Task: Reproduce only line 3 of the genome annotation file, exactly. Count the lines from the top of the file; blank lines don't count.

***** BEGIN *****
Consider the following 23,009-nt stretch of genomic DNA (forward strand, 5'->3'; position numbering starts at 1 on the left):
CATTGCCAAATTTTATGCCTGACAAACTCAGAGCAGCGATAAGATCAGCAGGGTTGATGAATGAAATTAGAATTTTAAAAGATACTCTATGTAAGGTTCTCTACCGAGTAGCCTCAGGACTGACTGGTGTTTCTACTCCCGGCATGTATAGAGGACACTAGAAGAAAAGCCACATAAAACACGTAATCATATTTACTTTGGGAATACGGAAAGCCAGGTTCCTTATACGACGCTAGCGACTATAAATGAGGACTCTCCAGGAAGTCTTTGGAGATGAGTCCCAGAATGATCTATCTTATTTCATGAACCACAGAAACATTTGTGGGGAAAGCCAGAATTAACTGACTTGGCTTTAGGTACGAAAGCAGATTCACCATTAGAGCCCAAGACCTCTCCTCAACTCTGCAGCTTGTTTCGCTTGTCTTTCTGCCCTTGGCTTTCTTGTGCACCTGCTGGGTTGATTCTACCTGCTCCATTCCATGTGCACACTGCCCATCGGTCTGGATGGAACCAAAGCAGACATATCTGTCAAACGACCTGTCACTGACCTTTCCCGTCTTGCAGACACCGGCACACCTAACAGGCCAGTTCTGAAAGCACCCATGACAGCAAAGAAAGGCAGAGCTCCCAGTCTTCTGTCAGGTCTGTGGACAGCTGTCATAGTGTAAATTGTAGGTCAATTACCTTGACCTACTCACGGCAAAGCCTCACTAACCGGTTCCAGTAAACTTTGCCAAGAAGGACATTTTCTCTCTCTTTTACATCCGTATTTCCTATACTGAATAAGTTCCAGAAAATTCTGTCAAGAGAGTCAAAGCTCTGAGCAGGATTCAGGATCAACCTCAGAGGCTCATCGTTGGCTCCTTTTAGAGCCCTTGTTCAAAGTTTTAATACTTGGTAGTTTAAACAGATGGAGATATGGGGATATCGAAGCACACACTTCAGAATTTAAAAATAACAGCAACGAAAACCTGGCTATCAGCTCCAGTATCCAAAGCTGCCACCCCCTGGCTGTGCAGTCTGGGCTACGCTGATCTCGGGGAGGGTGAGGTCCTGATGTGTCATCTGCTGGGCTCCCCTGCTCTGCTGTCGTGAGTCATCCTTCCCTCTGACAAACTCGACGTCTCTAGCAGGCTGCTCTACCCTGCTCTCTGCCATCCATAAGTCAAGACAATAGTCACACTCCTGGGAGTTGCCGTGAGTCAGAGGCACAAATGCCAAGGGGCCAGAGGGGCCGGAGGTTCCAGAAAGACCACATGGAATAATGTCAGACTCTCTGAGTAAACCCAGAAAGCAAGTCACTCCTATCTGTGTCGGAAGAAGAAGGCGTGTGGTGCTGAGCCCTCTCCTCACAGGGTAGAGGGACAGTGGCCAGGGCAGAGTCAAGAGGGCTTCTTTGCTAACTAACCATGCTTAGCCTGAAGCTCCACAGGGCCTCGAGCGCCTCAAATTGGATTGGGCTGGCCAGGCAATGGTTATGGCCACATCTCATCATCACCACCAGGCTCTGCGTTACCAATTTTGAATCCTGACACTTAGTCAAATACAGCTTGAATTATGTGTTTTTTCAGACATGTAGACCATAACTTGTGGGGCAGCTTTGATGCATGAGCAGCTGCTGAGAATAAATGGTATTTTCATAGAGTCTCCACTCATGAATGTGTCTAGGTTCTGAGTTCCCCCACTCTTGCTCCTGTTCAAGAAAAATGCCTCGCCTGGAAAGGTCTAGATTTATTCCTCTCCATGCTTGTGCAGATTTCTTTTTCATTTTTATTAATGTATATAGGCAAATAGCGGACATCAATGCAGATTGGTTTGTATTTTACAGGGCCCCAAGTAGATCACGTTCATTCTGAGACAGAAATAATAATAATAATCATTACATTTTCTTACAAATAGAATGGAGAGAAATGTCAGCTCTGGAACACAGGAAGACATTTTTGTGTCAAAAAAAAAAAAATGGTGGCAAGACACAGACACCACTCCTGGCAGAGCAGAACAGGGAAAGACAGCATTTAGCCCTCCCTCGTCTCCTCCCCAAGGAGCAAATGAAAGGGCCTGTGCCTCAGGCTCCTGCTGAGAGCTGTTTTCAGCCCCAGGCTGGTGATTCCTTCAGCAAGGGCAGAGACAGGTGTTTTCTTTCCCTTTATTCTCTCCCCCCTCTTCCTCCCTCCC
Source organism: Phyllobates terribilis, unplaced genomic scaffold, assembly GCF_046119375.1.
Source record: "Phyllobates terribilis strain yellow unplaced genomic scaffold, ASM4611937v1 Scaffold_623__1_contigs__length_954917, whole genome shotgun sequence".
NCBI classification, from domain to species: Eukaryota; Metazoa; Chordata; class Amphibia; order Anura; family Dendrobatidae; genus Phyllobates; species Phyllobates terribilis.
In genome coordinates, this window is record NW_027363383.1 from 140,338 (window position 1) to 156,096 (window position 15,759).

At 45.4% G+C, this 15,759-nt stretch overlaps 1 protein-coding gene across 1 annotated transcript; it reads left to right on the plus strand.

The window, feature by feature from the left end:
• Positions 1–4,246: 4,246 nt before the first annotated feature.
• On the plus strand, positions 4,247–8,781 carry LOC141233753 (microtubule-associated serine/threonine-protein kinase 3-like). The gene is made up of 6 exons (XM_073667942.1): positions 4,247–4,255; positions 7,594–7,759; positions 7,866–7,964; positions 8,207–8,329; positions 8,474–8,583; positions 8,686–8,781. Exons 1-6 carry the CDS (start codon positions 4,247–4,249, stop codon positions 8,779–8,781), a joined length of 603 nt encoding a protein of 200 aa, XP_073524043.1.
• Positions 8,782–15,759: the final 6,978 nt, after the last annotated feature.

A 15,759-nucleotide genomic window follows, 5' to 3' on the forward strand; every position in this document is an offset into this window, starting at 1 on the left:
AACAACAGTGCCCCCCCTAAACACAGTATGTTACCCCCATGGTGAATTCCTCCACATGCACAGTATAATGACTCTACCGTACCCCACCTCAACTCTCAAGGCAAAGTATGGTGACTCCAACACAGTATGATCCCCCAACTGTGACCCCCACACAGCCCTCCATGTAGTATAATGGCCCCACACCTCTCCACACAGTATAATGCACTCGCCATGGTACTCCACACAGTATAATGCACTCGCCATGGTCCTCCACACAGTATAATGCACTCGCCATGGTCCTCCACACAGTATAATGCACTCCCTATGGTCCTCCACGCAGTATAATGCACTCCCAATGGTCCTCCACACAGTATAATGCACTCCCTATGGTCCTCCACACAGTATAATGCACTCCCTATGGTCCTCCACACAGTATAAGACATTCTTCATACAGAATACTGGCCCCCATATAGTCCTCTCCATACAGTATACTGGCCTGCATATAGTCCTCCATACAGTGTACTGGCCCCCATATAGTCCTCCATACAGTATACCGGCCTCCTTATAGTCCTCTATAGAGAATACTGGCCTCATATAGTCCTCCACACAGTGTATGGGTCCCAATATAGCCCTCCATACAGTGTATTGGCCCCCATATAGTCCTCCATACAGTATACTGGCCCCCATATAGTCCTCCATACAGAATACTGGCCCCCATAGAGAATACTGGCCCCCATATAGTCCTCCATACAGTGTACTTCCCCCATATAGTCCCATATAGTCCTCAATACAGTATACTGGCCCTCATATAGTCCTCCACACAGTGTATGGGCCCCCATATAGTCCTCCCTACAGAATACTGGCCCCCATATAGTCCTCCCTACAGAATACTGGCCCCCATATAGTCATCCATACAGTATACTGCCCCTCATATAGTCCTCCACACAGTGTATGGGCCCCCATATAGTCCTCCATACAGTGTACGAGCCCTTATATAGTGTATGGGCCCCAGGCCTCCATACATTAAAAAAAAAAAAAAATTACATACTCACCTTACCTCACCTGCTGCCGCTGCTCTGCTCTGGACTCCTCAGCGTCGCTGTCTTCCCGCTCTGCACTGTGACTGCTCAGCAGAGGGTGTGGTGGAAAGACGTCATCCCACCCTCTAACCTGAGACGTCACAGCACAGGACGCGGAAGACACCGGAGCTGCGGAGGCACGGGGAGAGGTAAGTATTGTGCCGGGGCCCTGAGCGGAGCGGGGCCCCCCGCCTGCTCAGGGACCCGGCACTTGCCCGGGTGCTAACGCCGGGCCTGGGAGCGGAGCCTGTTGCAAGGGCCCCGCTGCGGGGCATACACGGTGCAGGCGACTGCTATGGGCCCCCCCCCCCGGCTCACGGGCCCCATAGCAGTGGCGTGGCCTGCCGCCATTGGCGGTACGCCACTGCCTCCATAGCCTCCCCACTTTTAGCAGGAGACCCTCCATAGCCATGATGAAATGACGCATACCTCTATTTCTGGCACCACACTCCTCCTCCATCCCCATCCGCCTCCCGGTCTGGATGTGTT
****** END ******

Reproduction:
Source organism: Phyllobates terribilis, unplaced genomic scaffold, assembly GCF_046119375.1.